P Hay Hunter
THESE DEGENERATE DAYS
IT wis weel on to the darkenin or I wan hame, for it wis a sair road up to Cauldshiel for laden't beas'; an whan I gaed into the stable, the first thing I saw wis Archie Howden's grey powny staunin in ane o the stalls. An whan I haed bedded an suppered my horse, an cam yont to the hoose, there I fand Archie himsel, sittin at the ingle-neuk haein a twa-handit crack wi the wife, that wis thrang bakin scones. Archie an Jess were aye awfu chief; she said he wis a raal wice body, wi an unco droll wey o expressin himsel; an it's my belief she thocht mair o his opeenion on some things nor she did o my ain. Ye ken what the weemen are: born Tories, ilka mither's dochter o them. If ever the weemen folk get the vote, I'm thinkin it wull be an ill browst for the Leeberal pairty.
"Weel, Archie," I says to him, "what's brocht ye here the nicht, no but what ye're walcome?"
"I cam up aboot bushin a pair o wheels for Britherston," says he, "an I thocht I wad gie ye a caa; an the mistress here wad hae me bide or ye cam hame."
"An she did vera richt," says I; "an noo ye maun sit doun an tak a bite wi us, gin ye'll mak the best o what's gaun."
"I'm no feared to tak pat-luck in yer wife's hoose, Jims," says he; "an hunger's guid kitchen: I haena brak breid sin denner-time."
"WeeI," says I, "I'll awa but, an gie mysel a clean up, an be wi ye in a meenit."
A' the time I wis saipin mysel, I heard the twasome crackin thegither; their tongues never lay; an it wis aa aboot the ill days we were leevin in, an aathing bein chainged for the waur, an the hale kintra gaun to the bad place. "Gae!" thinks I to mysel, "gin Pringle heard ye, he wadna ken he wis in a Leeberal hoose!"
"There's nae respeck in the preesent generation," says Archie, "naither for the laird, nor the minister, nor the dominie. In oor young days, Mistress Inwick, we were feared for the minister--ye mind hoo he uised to gae roon' catecheezin us?--but noo, the lads an lasses dae juist what they like; their ain faithers an mithers hae nae control ower them, an as for what the minister mey say, they dinna care a bodle!"
"Ay, that's true," says Jess, in the middle o settin the table; "an what's mair, they hae nae respeck for theirsels. I hae seen the day whan a body wad ha dee'd o hunger an cauld, suiner nor crave a bawbee frae the Buird; but noo they think nae shame o't ava--ye'll see them waste their siller on drink or dress, an syne thig aa they can get aff the pairish, as if it wis nae business o theirs to hae onything laid by for their auld days."
"That's the ill lesson oor lawmakers hae lairnt them, Mistress Inwick," says Archie; "they hae lairnt the cat the wey to the kirn. Wi their free this, an free that, they hae taen awa the auld independent speerit, an gart the folk think they hae nae mair a-dae nor souk an wag their tails."
"Deed, that's raal true," says Jess.
"An what's mair," says he, "the breed's faain aff. The men haena the same stuff in them noo-a-days. There wis nane o that influenza whan I wis a laddie."
"I daursay no," says she; "I no mind o my mither ever keepin drugs in the hoose, unless it micht be castor ile an camovine; but noo, they hae as mony complents as there's pairts o the body, an they're aye dosin theirsels: ye canna gae intil a hind's hoose withoot seem a raw o medicine bottles an pawtent drugs staunin on the chimley-piece."
"It's thae foreign yirbs that's spilin folk's stamacks," says he. "Whan I wis a callant, I ne'er saw flour breid in my faither's hoose. My mither wis gey frail, an she got tea, whiles; but unco wake she made it--folk wadna drink the like o't noo: they wad say it wis the syndins o the maskin-pat. There wis nae jeely pieces an fried meat, an nae tea on the Sunday efternuins than. We got oor parritch in the mornin, an a drink o milk an a daud o bannock if we likit, afore we gaed awa to the kirk; an whan we cam hame we haed oor denner--kail, an the flesh that wis biled in't, an pitaties. Syne we haed the kail het up again to oor supper, afore we gaed to oor beds; an if we didna like to tak it, we juist got leave to hunger. That wis the wey my faither an mither brocht up eleeven o us to be men an weemen; an for mysel, tho I hae haed my bits o towts whiles, I've ne'er taen to my bed excep' to sleep, an ne'er peyed awa saxpence to a doctor, aa the days I've seen."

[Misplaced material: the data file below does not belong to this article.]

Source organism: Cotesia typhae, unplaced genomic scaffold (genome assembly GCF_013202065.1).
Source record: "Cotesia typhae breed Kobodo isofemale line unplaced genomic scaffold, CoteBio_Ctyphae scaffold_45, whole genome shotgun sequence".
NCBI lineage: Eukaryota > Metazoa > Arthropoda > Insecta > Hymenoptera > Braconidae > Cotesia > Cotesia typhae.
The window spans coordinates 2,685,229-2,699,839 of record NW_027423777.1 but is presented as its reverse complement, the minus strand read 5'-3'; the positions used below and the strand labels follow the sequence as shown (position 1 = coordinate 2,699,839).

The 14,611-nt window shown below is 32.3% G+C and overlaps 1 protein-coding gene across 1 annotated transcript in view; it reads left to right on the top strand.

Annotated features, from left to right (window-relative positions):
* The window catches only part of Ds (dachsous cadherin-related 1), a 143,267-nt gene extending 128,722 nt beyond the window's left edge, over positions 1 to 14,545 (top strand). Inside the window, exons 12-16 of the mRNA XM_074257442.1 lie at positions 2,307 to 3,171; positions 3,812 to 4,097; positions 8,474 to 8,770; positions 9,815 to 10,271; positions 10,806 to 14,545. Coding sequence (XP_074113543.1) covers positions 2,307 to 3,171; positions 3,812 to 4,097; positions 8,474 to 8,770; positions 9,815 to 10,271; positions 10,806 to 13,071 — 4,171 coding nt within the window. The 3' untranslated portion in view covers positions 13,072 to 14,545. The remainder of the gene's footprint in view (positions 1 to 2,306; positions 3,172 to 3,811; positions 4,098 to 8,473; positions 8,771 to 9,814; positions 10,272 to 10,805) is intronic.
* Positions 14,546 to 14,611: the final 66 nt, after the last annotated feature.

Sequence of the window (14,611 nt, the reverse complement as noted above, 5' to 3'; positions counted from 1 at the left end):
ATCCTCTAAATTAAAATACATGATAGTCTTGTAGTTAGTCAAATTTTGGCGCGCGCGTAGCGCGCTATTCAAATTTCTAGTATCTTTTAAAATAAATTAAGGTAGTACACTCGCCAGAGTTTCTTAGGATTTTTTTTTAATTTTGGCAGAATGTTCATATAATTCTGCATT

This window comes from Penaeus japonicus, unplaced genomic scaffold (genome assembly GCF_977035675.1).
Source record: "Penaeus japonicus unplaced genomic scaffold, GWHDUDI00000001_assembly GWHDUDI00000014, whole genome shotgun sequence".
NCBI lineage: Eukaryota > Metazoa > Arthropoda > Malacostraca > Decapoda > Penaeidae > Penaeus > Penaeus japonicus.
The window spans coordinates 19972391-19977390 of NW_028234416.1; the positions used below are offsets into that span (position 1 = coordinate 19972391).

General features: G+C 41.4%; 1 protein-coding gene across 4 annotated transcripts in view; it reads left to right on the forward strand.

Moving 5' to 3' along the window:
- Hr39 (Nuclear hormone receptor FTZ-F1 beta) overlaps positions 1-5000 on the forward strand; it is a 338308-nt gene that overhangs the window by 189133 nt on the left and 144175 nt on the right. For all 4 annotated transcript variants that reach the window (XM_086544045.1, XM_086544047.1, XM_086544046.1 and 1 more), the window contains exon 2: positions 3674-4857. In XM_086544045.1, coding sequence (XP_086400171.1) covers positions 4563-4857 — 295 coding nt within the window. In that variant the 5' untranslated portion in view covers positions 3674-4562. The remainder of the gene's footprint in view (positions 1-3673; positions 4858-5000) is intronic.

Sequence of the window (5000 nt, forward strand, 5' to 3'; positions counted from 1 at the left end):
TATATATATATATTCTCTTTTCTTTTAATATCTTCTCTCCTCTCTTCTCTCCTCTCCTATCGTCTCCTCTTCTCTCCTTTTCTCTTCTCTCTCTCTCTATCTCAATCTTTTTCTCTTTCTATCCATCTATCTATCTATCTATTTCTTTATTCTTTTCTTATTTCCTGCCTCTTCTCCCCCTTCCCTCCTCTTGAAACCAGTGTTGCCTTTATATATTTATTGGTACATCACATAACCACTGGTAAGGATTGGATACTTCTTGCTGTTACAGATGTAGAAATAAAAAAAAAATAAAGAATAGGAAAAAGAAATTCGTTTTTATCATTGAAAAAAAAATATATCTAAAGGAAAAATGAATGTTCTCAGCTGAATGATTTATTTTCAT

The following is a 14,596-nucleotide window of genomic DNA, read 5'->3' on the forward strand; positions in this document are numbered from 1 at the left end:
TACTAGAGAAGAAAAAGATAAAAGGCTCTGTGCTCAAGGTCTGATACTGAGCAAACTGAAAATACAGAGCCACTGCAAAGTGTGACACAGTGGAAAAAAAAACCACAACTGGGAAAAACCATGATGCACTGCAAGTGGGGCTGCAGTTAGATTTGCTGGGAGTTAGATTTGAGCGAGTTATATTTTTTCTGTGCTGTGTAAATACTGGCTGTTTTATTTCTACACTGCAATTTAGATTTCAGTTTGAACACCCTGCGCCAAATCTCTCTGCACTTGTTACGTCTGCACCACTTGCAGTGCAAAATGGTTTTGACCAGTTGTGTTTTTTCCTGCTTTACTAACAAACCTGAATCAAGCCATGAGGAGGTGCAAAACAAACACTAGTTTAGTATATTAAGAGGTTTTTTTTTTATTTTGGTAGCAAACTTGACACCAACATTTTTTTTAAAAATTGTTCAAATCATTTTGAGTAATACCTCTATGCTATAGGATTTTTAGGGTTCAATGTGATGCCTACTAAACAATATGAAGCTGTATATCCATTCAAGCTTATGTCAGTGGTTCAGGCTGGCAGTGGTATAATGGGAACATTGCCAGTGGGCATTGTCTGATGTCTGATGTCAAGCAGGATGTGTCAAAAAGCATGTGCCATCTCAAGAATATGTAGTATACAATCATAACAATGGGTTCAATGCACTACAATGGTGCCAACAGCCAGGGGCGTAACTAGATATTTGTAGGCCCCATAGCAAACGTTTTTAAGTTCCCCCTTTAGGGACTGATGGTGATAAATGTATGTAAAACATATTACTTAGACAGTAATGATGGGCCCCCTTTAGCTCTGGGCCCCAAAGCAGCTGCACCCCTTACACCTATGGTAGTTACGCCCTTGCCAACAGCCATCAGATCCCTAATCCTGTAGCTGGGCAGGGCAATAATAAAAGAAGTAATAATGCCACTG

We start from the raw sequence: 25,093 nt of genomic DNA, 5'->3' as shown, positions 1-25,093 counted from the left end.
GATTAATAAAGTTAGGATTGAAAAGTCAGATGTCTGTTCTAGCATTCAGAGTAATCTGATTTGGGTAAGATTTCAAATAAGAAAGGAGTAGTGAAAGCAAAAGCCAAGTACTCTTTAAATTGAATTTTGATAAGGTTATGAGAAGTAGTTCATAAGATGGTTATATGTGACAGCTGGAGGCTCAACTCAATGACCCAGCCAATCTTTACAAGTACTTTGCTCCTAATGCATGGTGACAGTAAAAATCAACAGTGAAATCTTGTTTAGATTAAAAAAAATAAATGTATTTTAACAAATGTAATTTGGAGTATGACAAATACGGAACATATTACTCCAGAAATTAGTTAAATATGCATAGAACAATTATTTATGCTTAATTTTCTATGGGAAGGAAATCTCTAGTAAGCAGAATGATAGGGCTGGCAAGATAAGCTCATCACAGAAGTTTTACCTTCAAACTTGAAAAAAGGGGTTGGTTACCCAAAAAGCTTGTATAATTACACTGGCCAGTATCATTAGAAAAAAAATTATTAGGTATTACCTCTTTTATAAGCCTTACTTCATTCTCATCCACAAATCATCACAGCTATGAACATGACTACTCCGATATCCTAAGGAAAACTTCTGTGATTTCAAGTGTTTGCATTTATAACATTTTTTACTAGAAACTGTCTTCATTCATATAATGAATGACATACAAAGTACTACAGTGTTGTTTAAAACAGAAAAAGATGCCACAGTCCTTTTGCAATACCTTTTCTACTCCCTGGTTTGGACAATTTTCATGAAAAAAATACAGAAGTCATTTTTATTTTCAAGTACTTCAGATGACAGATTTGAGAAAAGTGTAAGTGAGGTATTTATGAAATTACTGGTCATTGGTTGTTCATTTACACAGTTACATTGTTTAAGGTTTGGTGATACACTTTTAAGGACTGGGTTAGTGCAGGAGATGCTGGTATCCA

"An I can say the same o mysel, Maister Howden," says Jess; "whan I wis a lassock, we got oor parritch fourteen times in the week; but noo the bairns winna leuk at them, they're that denty, set them up! As for the lasses, what they're comin to, I dinna ken. They read faur ower mony o thae novels, an get their silly heids turned wi aa kind o nonsense. Maist o their wages gangs on their backs, an it's eneuch to scunner a body to see the wey they cairy on--rakin the roads, wi their hair pou'd doun ower their een, an their sleeves hotched up ower their shouthers, plaistered aa ower wi cheap lace an ribbons, an their coats trauchlin in the glaur ahint them. What their mithers are thinkin aboot, I canna tell, but it's no the wey we were brocht up: we werna spil't an dawtit that gait. An what the senseless hizzies are to dae whan they come to hae a hoose an bairns o their ain, guid kens! I'm shuir I peety ony man that gets ane o the thowless, haunless tawpies!"
"An weel ye mey, Mistress Inwick," says Archie; "ye mind the auld by-wird--he haes faut o a wife that mairries mam's pet. But it's the wey wi them aa noo-a-days. There's nae contentment wi things as they are. A'body maun rax abuin his station, an copy his betters. An they're that keen o a chainge, they canna bide lang in ae place; they maun be aye on the move frae toun to toun, mair like tinklers nor dacent workin folk. Weel, they say chainges are lichtsome, but they're no aye for the better, I'm thinkin."
"Deed they are no," says she; "mony's the time I hae said it to Jims, Better rue sittin nor rue flittin."